by Marta Gnyp for ZOO #45, August 2014
Marta Gnyp: It looks like imaginary and reality meet in your mysterious studio in Berlin.
Martin Eder: It is my golden cage, or more precisely, a rusty golden cage, although I know gold never rusts. A bloody dirty rusty golden cage.
MG: Quite an exciting description that immediately triggers my imagination.
ME: It’s as with the titles of my works. A lot depends on titles. A title is like an invisible painting around a painting, like an aura of meaning. Let’s look at this seemingly old-fashioned painting of a young woman. If I called it Jeanne d’Arc it would be a very boring painting. But if I called it Giant it brings new dimensions to the image because you start to question what is going on here. The painting you don’t see is more important that the one you see. If I asked you to close your eyes and imagine a painting entitled Searching for an Answer you wouldn’t by any means imagine that what I painted. Your imagination starts to work because you are most probably looking for your personal answers. I plant ideas in the mind of the viewer.
Searching for an answer, 2014
MG: Do you think that you can bring to life every painting only by giving it an exciting title?
ME: No, only my paintings. There are many paintings that are dead from the very beginning.
MG: Do you construct paintings using what you called “boredom” only to wake them up through a title?
ME: Is not really boredom but more a sense of normality. The most attractive situations in life are not when you jump out of the plane or meet a supermodel; the most attractive time in your life is when you feel that everything is fine, when you feel that you are feeling at home. What home means is, by the way, different for everybody. Home is just your title for a certain situation.
In the past I used to implant spectacular elements into my paintings. I staged surreal and frightening situations, so people could see that obviously something was strange or wrong there. After a while I drifted away from this approach because I trusted my paintings more. They don’t have to be extraordinary to be strong. It’s like seeing a black heavy-metal shirt with bones and ruptured sculls: it doesn’t look frightening at all – it just looks funny.
MG: You don’t need extraordinary settings to achieve your goals.
ME: If it is too much it becomes funny. I learned that if you go back to reality it is frightening enough. If you show people one to one what’s going on in the world, like in a mirror, it’s is even more frightening.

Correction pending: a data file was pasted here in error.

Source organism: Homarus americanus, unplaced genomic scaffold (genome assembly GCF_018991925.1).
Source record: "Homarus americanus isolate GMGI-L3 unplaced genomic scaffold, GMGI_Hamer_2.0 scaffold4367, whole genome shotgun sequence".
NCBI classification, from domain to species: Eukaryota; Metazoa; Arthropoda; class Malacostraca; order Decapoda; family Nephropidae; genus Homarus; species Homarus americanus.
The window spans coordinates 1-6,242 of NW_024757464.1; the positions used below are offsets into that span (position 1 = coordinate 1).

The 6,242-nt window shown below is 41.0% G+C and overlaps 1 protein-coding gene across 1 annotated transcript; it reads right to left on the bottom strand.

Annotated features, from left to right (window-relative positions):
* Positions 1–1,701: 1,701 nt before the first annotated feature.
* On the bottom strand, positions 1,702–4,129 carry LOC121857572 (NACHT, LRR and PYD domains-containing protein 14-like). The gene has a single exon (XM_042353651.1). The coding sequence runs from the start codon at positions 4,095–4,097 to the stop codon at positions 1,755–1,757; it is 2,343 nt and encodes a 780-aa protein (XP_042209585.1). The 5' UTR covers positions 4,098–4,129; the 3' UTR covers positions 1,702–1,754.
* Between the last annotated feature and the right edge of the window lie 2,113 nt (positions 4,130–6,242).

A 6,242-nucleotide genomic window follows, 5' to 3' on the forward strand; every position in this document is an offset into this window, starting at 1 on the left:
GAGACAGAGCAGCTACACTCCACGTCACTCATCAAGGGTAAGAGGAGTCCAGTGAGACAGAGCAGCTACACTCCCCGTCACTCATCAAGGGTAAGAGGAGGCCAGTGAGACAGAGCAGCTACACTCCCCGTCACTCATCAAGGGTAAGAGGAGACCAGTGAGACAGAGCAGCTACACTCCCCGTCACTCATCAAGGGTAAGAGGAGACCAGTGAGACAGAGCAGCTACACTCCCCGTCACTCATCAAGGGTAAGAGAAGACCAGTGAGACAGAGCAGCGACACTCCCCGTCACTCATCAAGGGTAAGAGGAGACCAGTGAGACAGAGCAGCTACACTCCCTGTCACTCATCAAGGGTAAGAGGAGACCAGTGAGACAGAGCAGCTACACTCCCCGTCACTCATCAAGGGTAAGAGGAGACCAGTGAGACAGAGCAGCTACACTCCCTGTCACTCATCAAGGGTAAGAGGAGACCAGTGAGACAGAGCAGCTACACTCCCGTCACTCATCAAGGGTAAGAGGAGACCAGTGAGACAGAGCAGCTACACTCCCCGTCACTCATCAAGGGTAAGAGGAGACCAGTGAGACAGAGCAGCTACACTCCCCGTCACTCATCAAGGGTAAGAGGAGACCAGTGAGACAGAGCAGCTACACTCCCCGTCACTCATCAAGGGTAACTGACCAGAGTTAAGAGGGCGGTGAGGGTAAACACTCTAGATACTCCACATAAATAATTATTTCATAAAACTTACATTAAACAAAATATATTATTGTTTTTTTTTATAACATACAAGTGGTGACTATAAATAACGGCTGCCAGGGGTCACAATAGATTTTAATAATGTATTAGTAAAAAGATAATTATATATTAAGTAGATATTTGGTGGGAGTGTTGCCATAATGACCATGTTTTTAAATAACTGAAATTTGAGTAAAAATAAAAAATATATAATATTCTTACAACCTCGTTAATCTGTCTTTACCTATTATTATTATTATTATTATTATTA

MG: The reality in your painting is, however, slightly different from normal; you just showed me a ‘normal’ young girl but in a harness.
ME: I obviously use my own language to render the reality, but at the moment it’s exactly the reality that is the disturbing element in my paintings. There is no such thing as normality. What you wear, what I wear, what you think is true, what I think is true – it all can be flipped by a snap of a finger into something completely different. People can change their minds very quickly. Just look at the news: man-made disasters, nonsense disasters. We act according to agreements within the group we live in and this is what we consider as normal and what we evaluate as reality.
MG: In a nutshell: you make your paintings to demonstrate how constructed reality is.
ME: Yes, that’s a part of it.
MG: Is the other part to manipulate the perception of the viewer?
ME: Of course. It’s a lot of fun. Why else would I do it?
MG: I read that you spent your childhood in a very small village and that you were brought up Catholic. How much have these symbols, myths, or narratives influenced you? How much has the idea of guilt and sin found its way into your work?
ME: I think, or I want to believe, that I’m completely free from that. We have to thank the Church for the invention of art, as we know it today. That’s the only good thing I can think of regarding the Church. If you believe in a religion that kills for its belief, why don’t you start with yourself first? Having said that, I love religions; I love the fact that people are so stupid to believe in such a naïve manner. It has all the patterns of hypnotisms.
MG: Repression of the body has played an important role in your work.
ME: Especially the female body used to be repressed by the Church. Even with the gigantic porn industry of today, the body is repressed. With the increasing access to all possible images and porn, the world is becoming prudish and prudent. People are more restrictive and private than before we had porn.
MG: Don’t you think that in the West we don’t have many problems with the body?
ME: Well, we have in America. I was asked to paint without nipples.
A young person I work with said to me: “No more nudes, nobody wants to see the nudes; in the USA nobody wants to buy naked pictures.”
MG: I can’t believe it.
ME: It seems like a new prudery is coming. I don’t care but we are facing a new wave of conservatism.
MG: I spoke about the subject of the repression of the body with someone who is a psychoanalyst. In his opinion, we are no longer as neurotic as we used to be in the time of Freud. That attention of our psychological problems now lies in the area of relationships, which we are not able to build properly.